9
$\begingroup$

I read a few of the questions suggested to be similar, but I didn't see what I am looking for. Please feel free to point me in the right direction if I just missed it... (there are quite a few).

I am in my mid 30s and never went to college. My understanding is largely from various YouTube sources.

There is one thing I don't understand about entanglement and I can't find any videos that explain it.

If I spin a coin on a table, shoot it with a gun dead center and the coin breaks perfectly into two smaller coins... and the split pushes the coins into spinning in opposite directions of each other... and this was all on a big magic friction-less table that allowed them to spin away from each other until they were a mile away from each other... I could look at one and see that it was spinning clockwise and instantly know that the other coin is spinning counter clockwise without those coins having to communicate faster than light.

I know I'm just some pleb stuck thinking from an intuitive state of mind... but I'm open to expanding that... I just don't understand why entanglement isn't just two objects being in sync because they were created in sync or were synced up at some point. Can anyone explain why this isn't the case?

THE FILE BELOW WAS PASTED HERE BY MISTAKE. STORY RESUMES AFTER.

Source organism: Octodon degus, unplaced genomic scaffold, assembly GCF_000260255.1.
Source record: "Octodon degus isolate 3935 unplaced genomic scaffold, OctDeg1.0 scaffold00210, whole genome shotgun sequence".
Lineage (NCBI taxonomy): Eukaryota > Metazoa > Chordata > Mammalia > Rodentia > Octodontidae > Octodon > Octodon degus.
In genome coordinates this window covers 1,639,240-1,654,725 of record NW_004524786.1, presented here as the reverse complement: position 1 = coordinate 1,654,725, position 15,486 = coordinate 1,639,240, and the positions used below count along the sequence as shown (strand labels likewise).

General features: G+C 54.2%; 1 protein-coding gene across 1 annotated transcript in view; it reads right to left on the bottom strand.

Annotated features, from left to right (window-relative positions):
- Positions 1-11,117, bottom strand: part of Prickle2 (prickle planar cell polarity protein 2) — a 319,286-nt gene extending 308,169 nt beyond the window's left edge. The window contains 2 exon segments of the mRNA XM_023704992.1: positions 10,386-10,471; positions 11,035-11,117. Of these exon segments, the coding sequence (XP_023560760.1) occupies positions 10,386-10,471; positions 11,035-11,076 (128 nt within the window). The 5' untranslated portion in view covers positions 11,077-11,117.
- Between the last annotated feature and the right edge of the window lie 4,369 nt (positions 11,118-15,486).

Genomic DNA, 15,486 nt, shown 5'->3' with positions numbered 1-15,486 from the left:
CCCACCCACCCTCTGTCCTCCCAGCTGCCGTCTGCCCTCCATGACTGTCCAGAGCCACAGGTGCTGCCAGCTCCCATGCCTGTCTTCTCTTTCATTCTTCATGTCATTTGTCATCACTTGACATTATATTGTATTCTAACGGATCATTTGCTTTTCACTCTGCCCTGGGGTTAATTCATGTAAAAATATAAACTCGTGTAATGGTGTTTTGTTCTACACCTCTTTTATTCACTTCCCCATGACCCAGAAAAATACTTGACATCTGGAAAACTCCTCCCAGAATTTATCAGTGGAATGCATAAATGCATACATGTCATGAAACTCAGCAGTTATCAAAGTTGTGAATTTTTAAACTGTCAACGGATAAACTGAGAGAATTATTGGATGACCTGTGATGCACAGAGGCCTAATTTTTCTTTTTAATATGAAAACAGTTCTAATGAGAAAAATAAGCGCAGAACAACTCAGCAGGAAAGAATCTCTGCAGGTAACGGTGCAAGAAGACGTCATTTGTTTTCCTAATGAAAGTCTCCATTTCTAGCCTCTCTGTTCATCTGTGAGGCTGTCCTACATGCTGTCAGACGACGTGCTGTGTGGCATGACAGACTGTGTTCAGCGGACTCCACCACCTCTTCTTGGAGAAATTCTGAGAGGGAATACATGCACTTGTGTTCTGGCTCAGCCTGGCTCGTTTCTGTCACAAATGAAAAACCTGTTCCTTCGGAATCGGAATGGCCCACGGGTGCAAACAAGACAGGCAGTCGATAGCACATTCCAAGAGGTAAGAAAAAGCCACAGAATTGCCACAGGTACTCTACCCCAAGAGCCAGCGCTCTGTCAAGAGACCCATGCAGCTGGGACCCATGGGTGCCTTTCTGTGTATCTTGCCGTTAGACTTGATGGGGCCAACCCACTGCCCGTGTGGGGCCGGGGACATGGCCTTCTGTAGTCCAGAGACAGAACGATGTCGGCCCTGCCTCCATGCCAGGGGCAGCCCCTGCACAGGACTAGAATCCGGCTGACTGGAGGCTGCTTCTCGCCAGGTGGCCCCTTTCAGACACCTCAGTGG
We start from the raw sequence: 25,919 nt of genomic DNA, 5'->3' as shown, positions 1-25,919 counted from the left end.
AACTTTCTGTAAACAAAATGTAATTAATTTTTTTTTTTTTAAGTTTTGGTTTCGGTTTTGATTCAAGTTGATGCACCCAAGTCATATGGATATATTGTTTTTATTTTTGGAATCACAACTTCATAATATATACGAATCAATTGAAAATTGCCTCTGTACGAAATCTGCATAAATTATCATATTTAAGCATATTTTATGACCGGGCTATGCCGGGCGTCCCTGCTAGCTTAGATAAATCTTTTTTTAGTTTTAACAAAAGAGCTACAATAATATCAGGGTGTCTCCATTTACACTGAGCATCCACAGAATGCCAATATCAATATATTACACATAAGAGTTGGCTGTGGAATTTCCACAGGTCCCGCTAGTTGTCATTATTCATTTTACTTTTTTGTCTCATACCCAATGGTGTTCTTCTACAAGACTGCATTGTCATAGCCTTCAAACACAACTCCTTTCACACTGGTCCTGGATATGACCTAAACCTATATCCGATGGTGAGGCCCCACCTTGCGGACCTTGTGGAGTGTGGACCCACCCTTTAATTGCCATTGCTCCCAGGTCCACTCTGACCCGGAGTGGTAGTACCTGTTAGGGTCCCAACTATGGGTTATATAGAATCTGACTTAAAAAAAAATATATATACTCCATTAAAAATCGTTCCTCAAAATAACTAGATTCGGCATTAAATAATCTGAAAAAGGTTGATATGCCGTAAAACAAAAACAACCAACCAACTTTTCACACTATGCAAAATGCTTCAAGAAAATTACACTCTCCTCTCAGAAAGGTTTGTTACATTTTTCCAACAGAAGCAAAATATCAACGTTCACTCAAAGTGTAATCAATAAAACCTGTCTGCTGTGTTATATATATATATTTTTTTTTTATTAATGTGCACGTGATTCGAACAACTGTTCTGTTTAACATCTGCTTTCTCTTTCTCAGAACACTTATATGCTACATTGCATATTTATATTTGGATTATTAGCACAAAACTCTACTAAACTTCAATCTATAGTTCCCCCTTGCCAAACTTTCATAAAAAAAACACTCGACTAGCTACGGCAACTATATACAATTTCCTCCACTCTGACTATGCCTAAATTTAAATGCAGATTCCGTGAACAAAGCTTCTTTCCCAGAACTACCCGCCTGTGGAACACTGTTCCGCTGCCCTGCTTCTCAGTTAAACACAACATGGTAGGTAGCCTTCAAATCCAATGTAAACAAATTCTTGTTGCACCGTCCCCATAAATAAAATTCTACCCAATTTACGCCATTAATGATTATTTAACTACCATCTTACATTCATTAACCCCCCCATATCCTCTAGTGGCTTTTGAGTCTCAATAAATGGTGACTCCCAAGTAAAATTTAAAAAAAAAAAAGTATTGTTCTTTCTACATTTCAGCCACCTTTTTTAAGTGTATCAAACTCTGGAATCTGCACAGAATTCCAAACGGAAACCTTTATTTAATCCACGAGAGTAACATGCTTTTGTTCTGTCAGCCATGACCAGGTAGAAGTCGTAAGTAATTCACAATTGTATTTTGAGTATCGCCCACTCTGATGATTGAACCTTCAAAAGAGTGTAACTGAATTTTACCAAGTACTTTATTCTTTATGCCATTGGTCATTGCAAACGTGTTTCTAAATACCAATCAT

$\endgroup$
5
  • $\begingroup$ You seem to be asking "why isn't quantum entanglement the same thing as classical correlation?". One could ask the same thing about any two phenomena in the universe. For example: Why isn't sunlight the same thing as the digestive system of a squirrel? What would constitute an answer to that question? $\endgroup$
    – WillO
    Feb 28 '18 at 22:48
  • 1
    $\begingroup$ @WillO, are you saying physics insists that the only answer to "why isn't quantum entanglement the same thing as classical correlation" is that it is akin to asking "why isn't sunlight the same thing as the digestive system of a squirrel"? $\endgroup$
    – Steve
    Feb 28 '18 at 22:57
  • 5
    $\begingroup$ Possible duplicate of Quantum Entanglement - What's the big deal? $\endgroup$ Feb 28 '18 at 23:01
  • 2
    $\begingroup$ @TomB. : Maybe whoever downvoted the question was put off, among other things, by "I can't find any videos that explain it", which seems to imply "I couldn't be bothered to read anything that might tell me what quantum entanglement is, so I just assumed it's exactly the same as some other thing, and now I want you to explain to me why it isn't". $\endgroup$